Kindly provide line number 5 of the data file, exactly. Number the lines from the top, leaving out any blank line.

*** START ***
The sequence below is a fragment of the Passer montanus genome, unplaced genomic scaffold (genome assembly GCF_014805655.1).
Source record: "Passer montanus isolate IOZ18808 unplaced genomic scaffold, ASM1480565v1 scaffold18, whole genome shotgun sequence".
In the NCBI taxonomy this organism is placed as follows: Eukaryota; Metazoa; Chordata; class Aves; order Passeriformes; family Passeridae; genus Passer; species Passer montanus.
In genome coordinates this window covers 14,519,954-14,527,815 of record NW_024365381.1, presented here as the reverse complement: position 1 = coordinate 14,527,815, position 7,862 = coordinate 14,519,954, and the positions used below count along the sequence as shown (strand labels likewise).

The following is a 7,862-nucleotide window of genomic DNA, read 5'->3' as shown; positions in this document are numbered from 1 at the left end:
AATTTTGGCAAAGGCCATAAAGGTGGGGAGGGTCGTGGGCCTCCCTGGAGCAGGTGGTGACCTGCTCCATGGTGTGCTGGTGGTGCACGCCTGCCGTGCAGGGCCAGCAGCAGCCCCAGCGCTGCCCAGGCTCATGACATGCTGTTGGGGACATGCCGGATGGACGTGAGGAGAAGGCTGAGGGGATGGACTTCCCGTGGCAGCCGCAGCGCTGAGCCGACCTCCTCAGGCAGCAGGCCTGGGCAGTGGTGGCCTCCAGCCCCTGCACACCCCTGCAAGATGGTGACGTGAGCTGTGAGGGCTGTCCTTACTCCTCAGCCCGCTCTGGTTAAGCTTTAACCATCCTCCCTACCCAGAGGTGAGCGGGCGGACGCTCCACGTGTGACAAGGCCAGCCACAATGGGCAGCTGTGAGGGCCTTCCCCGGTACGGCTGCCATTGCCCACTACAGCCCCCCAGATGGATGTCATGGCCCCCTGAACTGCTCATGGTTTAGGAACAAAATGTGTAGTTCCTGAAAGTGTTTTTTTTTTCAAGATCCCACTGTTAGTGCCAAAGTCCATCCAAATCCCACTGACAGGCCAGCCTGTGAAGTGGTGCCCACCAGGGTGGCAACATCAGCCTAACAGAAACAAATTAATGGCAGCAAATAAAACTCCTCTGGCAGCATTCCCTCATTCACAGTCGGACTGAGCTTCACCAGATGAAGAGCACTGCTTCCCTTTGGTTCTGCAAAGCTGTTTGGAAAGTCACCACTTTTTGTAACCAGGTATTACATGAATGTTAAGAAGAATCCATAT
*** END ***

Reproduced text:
The following is a 7,862-nucleotide window of genomic DNA, read 5'->3' as shown; positions in this document are numbered from 1 at the left end: